Archive for the 'Web Application Security' Category
Thursday, October 11th, 2012
A few years ago, I discovered a peculiar design decision described in the PDF specification. This design flaw allows for an attacker to conduct XSS attacks against some websites that would not normally have XSS vulnerabilities. I reported this issue to Adobe in late 2009. Apparently, there are some challenging back-compat issues which make changing this design difficult. Given it’s been nearly three years since I first reported the issue to Adobe and a fix from Adobe doesn’t seem likely (Chrome has already fixed their internal PDF reader), I figured I should let web application community know about the exposures. I don’t expect “APT” or other 31337 $country “cyber liberation armies” to use this anytime soon, but it is interesting behavior and I hope web application security folks find it interesting. Hopefully some researcher who’s smarter than me can take this to the next level. Oh, and I apologize for the ugly PoCs in advance!
If we take a look at section 3.4.1, “File Header” of Appendix H in the PDF specification, we see the following:
13. Acrobat viewers require only that the header appear somewhere within
the first 1024 bytes of the file.
Anyone who has read the PDF specification probably knows about this behavior, in fact Julia Wolf mentioned this behavior in her epic OMG WTF PDF talk at CCC in 2010. This peculiar design allows for the creation of a hybrid file that is both some arbitrary file type (such as gif, png, doc…etc) and PDF. We do this by cramming a PDF header after another file header. An example of this is shown in the screenshot below:
Hopefully, by now we’ve already realized that hosting user controlled PDFs and serving those PDFs from a sensitive domain is dangerous from a web security perspective. However, with this quirky file header behavior, we’ll have the ability to smuggle PDFs onto a website that only accepts “benign” file types. As an example, I’ve uploaded such a file to an appspot web application I created. The PoC shows that we can load a single file as both a GIF (or any other file type we want) and a PDF. Adobe PDF reader needs to be set as your default PDF handler for the PoC to work.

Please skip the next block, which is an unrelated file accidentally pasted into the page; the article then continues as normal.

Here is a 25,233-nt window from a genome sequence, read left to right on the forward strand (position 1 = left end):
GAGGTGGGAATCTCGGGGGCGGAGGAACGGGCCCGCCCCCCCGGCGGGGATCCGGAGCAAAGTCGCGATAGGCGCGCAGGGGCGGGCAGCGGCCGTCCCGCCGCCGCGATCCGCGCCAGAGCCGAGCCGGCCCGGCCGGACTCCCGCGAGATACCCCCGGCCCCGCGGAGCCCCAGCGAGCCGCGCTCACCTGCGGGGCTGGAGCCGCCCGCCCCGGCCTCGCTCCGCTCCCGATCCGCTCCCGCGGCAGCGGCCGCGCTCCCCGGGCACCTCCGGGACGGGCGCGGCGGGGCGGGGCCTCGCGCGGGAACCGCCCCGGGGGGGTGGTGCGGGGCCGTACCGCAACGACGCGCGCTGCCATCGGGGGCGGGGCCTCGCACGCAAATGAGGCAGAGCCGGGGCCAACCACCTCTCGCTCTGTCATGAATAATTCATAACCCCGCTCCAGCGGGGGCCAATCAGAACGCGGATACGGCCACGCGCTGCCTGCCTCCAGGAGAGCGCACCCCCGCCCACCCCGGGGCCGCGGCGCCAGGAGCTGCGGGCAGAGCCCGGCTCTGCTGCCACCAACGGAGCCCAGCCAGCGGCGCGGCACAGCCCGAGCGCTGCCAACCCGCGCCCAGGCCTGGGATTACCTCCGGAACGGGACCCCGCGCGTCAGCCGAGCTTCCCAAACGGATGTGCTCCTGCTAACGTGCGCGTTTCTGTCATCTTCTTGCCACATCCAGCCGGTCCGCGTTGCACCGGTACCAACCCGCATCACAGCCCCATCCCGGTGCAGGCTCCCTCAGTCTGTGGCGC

The only difference in the two displays in the PoC above is the way we reference the file. In the case of the image, we simply use an IMG tag. When we want to force the browser to hand the file to the default PDF reader, we make use of the OBJECT tag and explicitly specify a content type to force the content to be handled by the default PDF reader. Of course, this technique can be generalized for other plugins.
<img src="http://pdfxss.appspot.com/Son-of-Gifar/NotAPDF.gif" height=10 width=10></img>
<object data="http://pdfxss.appspot.com/Son-of-Gifar/NotAPDF.gif" type="application/pdf" width="500" height="500"></object>
The following link demonstrates how this issue would be used against a website. The domain xs-sniper.com (the attacker’s domain in this example) loads a smuggled GIF/PDF from http://pdfxss.appspot.com (the victim domain in this example). Once the PDF is loaded, we make use of the built in XML APIs to retrieve a file /secret.txt from http://pdfxss.appspot.com (the victim domain).
IE users will see a warning in the PDF reader. This is because IE actually downloads the PDF and opens a local copy You can verify the IE behavior by browsing to this PoC with Internet Explorer (Adobe PDF Reader must be set as the default reader).
Lastly, you can inject a PDF into a website if you have already XSS. This might be helpful in bypassing XSS filters or application filtering. This is accomplished by injecting a PDF into the vulnerable site using the OBJECT tag.
<object data="http://vulnerable-domain/xss.asp?vulnerable-param=<injected PDF HERE>" type="application/pdf" width="500" height="500"></object>
An example of how this could be done is given below (this PoC best viewed in FireFox with Adobe PDF Reader, but the technique is possible for all browsers).